We’re tackling a grammar topic that you’ve probably never heard of: objective complements. 

Let’s start with an example! Can you identify the function of all of the words in the following sentence?

We named our daughter Alice.

We = pronoun & subject

named = transitive active verb

our = possessive pronoun/adjective

daughter = noun & direct object

Alice = ?

David O'Brien and baby Alice

This was taken right after Alice was born.

You were probably able to identify Alice as a noun, but were you able to figure out what function Alice is serving in the sentence? Alice is something called an objective complement

What is an objective complement?

An objective complement is a noun or adjective that completes the meaning of the verb and modifies, names, or renames the direct object.

Since these modify, name, or rename direct objects, you’ll only find them in sentences that have direct objects. (That also means the sentence will have a transitive active verb.) 

We named our daughter Alice.

They elected my uncle mayor.

This music makes me happy.

We consider you good friends.

  • Named, elected, makes, and consider are transitive active verbs. 
  • Daughter, uncle, me, and you are direct objects. 
  • Alice, mayor, happy, and friends are objective complements. They are completing the meaning of the verb, and they either describe or rename the direct object.

Sentence Diagramming

Sentence diagrams are pictures of sentences. These pictures show us the structure of the sentence.

To diagram an objective complement (OC), extend the horizontal line that holds the subject, verb, and direct object. Draw a slanted line between the direct object and the OC.

objective complement sentence diagram
objective complement sentence diagram

We named our daughter Alice.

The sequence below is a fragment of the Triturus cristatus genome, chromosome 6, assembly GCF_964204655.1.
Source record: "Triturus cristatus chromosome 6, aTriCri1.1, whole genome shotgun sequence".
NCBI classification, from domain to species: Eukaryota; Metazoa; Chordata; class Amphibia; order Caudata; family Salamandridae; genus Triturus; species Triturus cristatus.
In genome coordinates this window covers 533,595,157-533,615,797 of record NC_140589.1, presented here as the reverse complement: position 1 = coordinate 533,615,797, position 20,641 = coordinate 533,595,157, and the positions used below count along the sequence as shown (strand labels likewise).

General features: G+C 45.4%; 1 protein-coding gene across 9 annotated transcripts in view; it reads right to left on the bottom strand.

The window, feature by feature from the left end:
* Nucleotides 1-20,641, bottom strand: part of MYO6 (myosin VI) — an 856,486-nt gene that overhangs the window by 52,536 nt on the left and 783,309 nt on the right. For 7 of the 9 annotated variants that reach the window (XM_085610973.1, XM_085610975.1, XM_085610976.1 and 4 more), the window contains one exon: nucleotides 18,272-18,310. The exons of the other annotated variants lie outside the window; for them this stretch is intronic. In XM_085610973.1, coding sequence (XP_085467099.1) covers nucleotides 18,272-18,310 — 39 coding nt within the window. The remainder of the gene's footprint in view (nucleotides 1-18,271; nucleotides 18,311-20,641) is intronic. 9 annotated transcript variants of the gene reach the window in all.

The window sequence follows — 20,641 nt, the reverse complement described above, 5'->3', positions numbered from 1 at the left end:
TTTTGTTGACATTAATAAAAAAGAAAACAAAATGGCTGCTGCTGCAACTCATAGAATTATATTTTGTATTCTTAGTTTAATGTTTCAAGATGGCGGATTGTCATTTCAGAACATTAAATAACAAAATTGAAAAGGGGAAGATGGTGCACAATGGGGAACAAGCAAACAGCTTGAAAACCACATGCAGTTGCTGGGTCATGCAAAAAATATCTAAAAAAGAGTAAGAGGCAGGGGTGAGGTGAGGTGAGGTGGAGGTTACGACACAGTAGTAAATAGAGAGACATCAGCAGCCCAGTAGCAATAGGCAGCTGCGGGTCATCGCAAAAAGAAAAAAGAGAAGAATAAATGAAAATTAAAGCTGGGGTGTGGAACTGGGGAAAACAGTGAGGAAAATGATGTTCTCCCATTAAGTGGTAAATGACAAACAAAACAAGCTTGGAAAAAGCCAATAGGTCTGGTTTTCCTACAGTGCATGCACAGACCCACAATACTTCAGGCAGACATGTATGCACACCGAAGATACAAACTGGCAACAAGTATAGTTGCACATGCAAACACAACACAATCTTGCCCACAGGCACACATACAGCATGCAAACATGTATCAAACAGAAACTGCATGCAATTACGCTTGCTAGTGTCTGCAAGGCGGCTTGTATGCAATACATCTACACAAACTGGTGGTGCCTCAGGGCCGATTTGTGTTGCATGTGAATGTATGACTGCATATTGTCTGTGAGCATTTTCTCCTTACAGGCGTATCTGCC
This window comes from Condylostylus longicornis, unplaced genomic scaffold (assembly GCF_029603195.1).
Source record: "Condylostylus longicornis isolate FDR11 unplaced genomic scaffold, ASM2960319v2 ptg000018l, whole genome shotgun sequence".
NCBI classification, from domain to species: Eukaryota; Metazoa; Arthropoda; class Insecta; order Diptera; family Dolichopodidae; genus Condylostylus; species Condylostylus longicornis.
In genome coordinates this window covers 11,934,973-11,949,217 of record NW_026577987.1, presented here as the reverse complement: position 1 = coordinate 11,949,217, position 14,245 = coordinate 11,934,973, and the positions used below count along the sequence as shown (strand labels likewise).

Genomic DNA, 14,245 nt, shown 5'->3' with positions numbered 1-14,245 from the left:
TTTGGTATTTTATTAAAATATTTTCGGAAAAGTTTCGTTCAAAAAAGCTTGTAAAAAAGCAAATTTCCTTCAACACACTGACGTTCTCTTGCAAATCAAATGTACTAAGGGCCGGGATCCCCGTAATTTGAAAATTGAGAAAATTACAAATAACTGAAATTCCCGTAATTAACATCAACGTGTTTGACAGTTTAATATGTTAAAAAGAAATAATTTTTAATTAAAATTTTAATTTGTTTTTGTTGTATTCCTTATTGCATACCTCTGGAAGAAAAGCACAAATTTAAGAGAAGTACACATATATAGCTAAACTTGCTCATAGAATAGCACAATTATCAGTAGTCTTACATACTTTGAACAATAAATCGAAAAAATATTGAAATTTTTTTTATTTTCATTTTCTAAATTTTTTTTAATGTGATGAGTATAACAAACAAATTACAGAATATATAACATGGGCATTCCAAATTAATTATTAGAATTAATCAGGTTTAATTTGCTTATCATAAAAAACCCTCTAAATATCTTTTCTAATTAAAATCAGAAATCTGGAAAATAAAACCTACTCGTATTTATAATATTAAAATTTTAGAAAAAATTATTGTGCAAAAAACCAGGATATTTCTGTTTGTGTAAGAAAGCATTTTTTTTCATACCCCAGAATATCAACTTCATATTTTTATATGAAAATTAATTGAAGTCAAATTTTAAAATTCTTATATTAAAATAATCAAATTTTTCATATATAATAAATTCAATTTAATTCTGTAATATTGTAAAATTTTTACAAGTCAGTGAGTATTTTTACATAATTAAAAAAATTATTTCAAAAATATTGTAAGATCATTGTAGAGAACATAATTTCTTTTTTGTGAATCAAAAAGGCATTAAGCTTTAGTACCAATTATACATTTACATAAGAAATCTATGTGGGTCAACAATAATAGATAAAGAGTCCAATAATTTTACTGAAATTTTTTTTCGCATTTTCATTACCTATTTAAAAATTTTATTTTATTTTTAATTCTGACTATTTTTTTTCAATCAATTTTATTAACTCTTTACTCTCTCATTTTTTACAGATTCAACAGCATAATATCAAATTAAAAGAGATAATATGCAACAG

Psst! There is another way that objective complements have been diagrammed, and I wanted to show you that as well. (I prefer the method above, but if you’ve already learned to diagram them this way, it’s fine too!)


Identify each word in the following sentence. If you’ve already learned how to diagram sentences, you should also diagram them. You’ll find the answers just below this section. 

1. I painted my room red.

2. The students kept the room tidy.

3. His family calls him Dave. 

4. My dad made the chili very spicy.

5. Margo dyed her hair pink.


objective complement sentence diagram

I painted my room red.

I = pronoun & subject

painted = transitive active verb

my = possessive pronoun/adjective

room = noun & direct object

red = adjective & OC


Sentence Diagram

The students kept the room tidy.

students = pronoun & subject 

The = adjective 

kept = transitive active verb

the = adjective

room = noun & direct object

tidy = adjective & OC


objective complement sentence diagram

 His family calls him Dave. 

family = noun & subject 

Hispossessive pronoun/adjective

calls = transitive active verb

him = pronoun & direct object

Dave = noun & OC


objective complement sentence diagram

My dad made the chili very spicy!

dad = noun & subject 

My = possessive pronoun/adjective

made = transitive active verb

chili = noun & direct object

the = adjective

spicy = adjective & OC

very = adverb


Sentence Diagram

Margo dyed her hair pink. 

Margo = noun & subject 

dyed = transitive active verb

her = adjective

hair = noun & direct object

pink = adjective & OC

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